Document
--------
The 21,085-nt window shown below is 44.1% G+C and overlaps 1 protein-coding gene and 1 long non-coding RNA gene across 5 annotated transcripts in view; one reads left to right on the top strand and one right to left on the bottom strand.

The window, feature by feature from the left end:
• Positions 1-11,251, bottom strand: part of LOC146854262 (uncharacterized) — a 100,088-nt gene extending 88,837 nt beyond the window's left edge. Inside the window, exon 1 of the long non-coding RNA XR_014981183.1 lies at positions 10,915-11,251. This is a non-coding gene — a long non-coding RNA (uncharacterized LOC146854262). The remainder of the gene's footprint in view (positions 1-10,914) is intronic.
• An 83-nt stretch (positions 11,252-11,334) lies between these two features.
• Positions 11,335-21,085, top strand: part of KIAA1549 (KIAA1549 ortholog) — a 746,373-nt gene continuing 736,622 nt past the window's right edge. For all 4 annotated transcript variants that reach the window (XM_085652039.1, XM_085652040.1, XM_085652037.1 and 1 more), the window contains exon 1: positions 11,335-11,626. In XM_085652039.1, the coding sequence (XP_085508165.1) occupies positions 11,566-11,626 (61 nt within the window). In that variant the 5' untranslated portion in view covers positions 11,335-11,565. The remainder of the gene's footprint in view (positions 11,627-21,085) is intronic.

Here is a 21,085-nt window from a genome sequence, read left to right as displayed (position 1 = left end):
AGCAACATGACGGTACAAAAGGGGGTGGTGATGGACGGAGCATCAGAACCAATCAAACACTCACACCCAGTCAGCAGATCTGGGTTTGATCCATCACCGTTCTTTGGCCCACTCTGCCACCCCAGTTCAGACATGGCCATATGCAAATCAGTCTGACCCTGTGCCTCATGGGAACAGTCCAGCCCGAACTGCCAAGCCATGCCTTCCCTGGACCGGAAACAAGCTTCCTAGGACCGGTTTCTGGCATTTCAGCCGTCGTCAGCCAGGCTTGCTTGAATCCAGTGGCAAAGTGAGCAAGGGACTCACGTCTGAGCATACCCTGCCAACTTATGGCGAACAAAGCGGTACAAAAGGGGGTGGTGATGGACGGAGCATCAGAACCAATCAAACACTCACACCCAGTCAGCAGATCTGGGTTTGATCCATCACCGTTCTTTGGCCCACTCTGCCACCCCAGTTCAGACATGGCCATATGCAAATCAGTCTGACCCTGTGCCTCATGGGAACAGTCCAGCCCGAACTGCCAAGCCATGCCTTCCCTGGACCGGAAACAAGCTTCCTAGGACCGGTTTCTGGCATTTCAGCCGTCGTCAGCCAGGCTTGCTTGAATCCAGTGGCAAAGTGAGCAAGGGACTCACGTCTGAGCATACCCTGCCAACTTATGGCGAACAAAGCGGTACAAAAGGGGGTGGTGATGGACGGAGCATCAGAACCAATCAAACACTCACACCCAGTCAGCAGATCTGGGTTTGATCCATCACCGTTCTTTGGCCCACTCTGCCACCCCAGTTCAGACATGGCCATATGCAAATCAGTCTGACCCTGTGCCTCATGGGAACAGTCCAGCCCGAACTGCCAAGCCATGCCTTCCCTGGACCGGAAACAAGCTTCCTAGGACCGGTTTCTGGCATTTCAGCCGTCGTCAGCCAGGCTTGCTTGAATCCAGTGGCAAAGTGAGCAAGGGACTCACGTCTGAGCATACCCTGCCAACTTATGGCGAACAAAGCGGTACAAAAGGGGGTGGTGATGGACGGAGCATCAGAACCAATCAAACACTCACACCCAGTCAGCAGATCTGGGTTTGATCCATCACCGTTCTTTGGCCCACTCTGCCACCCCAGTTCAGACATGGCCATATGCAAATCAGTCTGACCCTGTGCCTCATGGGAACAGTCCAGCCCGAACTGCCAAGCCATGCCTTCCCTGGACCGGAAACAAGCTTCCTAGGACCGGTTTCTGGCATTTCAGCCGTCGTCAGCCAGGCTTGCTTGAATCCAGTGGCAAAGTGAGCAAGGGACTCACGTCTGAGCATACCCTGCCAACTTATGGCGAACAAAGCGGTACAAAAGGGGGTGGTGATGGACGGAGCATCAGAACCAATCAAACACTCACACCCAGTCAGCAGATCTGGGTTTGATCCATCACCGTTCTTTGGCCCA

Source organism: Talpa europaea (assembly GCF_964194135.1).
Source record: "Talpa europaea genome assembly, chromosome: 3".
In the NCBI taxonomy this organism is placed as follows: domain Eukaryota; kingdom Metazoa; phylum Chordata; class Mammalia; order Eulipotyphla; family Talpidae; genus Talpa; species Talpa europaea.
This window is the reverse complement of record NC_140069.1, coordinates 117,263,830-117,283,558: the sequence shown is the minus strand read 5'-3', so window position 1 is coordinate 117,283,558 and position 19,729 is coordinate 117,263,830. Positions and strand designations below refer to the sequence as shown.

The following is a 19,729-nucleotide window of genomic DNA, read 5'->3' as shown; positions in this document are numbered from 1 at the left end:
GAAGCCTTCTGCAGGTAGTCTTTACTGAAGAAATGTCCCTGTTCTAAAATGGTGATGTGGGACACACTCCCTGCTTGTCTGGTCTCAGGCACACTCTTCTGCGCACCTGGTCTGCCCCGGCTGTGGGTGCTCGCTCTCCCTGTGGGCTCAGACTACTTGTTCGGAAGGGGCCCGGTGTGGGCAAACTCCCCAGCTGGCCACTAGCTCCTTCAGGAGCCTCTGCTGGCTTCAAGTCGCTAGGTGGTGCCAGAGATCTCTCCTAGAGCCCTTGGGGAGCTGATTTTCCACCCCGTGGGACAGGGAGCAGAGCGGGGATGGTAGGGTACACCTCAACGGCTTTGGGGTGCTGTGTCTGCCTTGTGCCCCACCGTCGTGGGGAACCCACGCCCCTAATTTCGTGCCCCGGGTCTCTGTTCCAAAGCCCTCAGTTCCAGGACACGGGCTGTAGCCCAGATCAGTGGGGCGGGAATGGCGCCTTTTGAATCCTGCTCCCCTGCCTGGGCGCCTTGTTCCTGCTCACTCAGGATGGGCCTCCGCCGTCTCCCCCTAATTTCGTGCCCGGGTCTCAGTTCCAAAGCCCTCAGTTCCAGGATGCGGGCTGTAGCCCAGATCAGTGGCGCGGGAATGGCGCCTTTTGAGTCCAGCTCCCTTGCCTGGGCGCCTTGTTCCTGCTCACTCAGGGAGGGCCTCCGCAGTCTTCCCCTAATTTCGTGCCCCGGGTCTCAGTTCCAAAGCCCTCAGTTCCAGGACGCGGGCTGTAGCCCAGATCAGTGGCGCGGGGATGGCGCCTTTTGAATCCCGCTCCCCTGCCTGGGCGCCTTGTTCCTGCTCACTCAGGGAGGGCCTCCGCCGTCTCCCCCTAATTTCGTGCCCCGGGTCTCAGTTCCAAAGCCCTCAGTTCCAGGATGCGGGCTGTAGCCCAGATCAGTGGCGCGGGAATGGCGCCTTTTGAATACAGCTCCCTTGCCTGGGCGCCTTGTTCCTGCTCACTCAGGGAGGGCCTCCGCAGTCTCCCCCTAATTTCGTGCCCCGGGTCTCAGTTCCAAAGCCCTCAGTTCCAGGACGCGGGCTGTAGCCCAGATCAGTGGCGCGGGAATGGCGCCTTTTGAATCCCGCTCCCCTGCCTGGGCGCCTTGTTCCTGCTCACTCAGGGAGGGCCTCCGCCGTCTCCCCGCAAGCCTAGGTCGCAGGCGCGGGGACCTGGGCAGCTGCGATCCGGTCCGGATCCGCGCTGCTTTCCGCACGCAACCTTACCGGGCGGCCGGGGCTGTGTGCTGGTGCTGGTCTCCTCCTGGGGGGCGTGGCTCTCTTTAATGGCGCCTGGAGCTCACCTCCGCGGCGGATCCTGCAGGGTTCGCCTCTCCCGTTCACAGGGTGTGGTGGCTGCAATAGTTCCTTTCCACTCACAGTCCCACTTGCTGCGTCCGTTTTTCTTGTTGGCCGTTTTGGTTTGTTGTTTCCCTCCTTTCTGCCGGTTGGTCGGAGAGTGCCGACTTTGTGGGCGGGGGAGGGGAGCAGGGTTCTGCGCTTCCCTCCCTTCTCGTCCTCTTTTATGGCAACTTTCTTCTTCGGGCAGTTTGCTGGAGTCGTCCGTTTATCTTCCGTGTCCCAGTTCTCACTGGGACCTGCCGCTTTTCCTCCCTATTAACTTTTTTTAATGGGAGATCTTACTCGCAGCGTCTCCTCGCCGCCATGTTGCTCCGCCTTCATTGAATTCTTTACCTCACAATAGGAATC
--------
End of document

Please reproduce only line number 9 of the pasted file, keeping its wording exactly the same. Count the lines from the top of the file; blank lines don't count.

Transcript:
Source record: "Talpa europaea genome assembly, chromosome: 3".